The Dalit question

The Economist tells me something I didn’t know: Jeremy Corbyn is an advocate of justice for Dalits.

Specifically, Mr Corbyn wants British law to prohibit discrimination on grounds of caste, a step which the government seems reluctant to take, and one which some prominent British Hindus adamantly oppose. These opponents insist that the existence of caste discrimination in Britain is unproven, and that outlawing it would be an insult to the Indian community.

Except of course for the Dalit portion of “the Indian community.”

All this matters more than ever because a political battle over the Dalit question may soon come to a head in Britain after simmering for a long time.  Arguments over whether Britain should explicitly outlaw maltreatment on grounds of caste have been in progress since at least 2010 when an Equality Act made it illegal to discriminate (in the treatment of employees and customers, or the provision of state services) on a familiar list of criteria, including race, ethnicity, religion and gender.

In its initial version, the Act said that the government “may” add caste to the catalogue of protected characteristics if the need were to become obvious. Then in April 2013, after some lively debate in both Houses of Parliament, the government reluctantly agreed to a new forms of words, spelling out that it “must” add caste to the list.

But they’re still talking about it, and dragging out the process. Mustn’t rush into these things.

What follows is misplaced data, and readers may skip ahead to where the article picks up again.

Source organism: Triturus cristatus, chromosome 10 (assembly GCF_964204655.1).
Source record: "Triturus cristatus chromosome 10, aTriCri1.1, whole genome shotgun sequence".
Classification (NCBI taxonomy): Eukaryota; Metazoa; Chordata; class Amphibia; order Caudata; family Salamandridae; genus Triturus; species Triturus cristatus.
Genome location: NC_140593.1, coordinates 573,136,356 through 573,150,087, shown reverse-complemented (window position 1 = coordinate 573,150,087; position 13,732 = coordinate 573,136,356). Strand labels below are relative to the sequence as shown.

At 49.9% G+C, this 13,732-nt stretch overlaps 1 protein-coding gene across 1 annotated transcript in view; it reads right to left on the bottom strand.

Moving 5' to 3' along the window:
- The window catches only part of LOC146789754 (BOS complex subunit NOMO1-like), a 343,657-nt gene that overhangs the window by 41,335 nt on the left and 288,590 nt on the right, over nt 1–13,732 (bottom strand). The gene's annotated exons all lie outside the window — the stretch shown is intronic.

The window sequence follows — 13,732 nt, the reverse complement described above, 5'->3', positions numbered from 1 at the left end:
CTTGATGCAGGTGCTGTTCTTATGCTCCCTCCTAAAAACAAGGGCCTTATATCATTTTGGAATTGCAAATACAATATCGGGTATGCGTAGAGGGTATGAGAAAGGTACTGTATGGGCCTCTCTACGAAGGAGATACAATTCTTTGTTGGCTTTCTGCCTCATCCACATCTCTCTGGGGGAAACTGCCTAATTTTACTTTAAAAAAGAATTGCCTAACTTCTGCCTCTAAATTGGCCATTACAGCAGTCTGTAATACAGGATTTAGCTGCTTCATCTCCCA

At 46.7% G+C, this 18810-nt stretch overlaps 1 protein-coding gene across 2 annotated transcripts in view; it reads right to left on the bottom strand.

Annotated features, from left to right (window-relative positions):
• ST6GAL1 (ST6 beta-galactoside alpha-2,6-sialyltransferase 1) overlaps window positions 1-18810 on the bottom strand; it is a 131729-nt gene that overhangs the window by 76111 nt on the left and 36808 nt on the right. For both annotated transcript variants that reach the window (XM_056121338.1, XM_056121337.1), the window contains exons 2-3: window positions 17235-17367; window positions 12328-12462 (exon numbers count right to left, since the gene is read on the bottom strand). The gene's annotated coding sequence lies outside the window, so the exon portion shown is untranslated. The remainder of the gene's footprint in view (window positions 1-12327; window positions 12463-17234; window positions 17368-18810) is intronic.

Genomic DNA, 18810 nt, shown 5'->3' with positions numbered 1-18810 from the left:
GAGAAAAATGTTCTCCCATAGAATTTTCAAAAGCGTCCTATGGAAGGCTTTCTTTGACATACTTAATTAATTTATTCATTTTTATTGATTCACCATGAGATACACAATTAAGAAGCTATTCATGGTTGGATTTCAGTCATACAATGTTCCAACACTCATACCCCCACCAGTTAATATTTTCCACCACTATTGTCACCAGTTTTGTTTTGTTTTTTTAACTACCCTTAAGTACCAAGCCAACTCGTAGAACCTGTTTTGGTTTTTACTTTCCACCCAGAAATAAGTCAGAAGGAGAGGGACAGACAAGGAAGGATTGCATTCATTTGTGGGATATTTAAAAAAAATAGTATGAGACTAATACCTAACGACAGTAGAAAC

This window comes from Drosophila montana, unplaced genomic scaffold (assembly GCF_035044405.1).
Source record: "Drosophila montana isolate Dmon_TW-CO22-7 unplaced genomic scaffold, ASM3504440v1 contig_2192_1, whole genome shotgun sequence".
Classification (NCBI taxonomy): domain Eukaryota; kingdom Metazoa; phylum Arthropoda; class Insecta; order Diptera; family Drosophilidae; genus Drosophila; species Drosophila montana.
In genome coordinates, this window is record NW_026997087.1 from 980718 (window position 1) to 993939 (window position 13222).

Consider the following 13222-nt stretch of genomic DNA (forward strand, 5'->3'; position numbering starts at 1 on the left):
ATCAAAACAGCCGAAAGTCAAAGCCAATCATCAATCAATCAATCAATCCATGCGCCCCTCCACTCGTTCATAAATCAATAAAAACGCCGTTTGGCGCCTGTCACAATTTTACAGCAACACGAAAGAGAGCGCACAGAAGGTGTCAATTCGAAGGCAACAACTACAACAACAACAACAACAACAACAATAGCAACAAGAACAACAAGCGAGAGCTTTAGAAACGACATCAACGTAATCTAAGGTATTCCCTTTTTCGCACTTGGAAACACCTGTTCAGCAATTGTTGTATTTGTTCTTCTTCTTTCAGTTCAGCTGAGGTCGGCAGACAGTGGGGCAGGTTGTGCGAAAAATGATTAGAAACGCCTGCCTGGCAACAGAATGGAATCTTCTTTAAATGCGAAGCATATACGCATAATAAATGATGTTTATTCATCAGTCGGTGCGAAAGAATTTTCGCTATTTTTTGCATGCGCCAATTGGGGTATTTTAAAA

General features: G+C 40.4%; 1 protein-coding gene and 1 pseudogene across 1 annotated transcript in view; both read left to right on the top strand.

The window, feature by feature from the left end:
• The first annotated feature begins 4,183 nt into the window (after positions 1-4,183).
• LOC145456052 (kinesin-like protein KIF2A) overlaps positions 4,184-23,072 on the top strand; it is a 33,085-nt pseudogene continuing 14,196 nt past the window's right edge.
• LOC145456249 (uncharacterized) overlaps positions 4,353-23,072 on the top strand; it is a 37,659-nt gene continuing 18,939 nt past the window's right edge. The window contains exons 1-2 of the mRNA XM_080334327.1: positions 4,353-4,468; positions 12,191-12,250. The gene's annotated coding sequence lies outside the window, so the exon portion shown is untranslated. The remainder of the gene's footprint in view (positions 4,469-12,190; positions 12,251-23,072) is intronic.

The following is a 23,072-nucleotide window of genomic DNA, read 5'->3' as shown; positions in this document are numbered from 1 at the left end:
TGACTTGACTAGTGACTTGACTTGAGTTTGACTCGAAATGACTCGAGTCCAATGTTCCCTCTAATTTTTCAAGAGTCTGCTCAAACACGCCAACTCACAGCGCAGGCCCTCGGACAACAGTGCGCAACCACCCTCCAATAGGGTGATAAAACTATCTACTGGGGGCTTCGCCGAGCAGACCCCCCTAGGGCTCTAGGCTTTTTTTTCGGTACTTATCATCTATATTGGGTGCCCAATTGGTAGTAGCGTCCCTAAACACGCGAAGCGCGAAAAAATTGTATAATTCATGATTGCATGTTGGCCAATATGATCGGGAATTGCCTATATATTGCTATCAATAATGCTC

Meena Varma of the Dalit Solidarity Network says she believes that Hindu lobbyists are pressing the government “at the highest level” to drop the idea of legislating against caste discrimination. On the other other hand, the list of people and bodies who still think that Britain should outlaw caste discrimination is also quite impressive; not only Mr Corbyn but Anglican bishops, some respected Liberal Democratic and Conservative peers, the National Secular Society, the Equality and Human Rights Commission and Navi Pillay, who till recently was UN High Commissioner for Human Rights.

So the Labour leader is not alone in his concern for the Dalits, whether in India or Britain. But as he may soon discover, people who speak out for the wretched of the earth can get themselves called all manner of unpleasant things, from neo-colonialist to Orientalist.

Because only a neo-colonialist Orientalist would insult the Indian community by advocating the outlawing of caste discrimination. So Dalits are neo-colonialist Orientalists, so they can safely be forgotten.



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